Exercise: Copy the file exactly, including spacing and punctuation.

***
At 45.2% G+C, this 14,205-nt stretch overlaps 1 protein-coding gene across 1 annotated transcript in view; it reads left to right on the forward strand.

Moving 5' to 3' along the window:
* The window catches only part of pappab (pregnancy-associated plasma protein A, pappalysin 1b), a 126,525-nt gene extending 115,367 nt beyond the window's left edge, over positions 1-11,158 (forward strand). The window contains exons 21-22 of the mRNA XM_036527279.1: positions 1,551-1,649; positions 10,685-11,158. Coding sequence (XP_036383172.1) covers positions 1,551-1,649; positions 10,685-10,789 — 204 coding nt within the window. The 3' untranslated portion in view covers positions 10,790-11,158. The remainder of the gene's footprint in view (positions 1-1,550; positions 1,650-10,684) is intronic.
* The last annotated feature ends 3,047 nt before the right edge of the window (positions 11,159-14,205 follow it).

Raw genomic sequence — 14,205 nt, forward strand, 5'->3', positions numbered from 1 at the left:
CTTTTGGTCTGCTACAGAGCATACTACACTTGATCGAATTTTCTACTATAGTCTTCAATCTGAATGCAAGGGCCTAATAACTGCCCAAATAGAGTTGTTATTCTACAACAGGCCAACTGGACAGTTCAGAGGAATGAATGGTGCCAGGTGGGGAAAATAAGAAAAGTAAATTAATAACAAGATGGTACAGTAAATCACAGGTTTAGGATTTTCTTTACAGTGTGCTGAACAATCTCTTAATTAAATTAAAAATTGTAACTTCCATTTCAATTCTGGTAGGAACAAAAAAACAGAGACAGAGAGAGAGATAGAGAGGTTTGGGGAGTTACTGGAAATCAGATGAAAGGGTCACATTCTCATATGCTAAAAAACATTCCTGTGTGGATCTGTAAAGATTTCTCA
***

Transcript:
At 45.2% G+C, this 14,205-nt stretch overlaps 1 protein-coding gene across 1 annotated transcript in view; it reads left to right on the forward strand.

Moving 5' to 3' along the window:
* The window catches only part of pappab (pregnancy-associated plasma protein A, pappalysin 1b), a 126,525-nt gene extending 115,367 nt beyond the window's left edge, over positions 1-11,158 (forward strand). The window contains exons 21-22 of the mRNA XM_036527279.1: positions 1,551-1,649; positions 10,685-11,158. Coding sequence (XP_036383172.1) covers positions 1,551-1,649; positions 10,685-10,789 — 204 coding nt within the window. The 3' untranslated portion in view covers positions 10,790-11,158. The remainder of the gene's footprint in view (positions 1-1,550; positions 1,650-10,684) is intronic.
* The last annotated feature ends 3,047 nt before the right edge of the window (positions 11,159-14,205 follow it).

Raw genomic sequence — 14,205 nt, forward strand, 5'->3', positions numbered from 1 at the left:
CTTTTGGTCTGCTACAGAGCATACTACACTTGATCGAATTTTCTACTATAGTCTTCAATCTGAATGCAAGGGCCTAATAACTGCCCAAATAGAGTTGTTATTCTACAACAGGCCAACTGGACAGTTCAGAGGAATGAATGGTGCCAGGTGGGGAAAATAAGAAAAGTAAATTAATAACAAGATGGTACAGTAAATCACAGGTTTAGGATTTTCTTTACAGTGTGCTGAACAATCTCTTAATTAAATTAAAAATTGTAACTTCCATTTCAATTCTGGTAGGAACAAAAAAACAGAGACAGAGAGAGAGATAGAGAGGTTTGGGGAGTTACTGGAAATCAGATGAAAGGGTCACATTCTCATATGCTAAAAAACATTCCTGTGTGGATCTGTAAAGATTTCTCA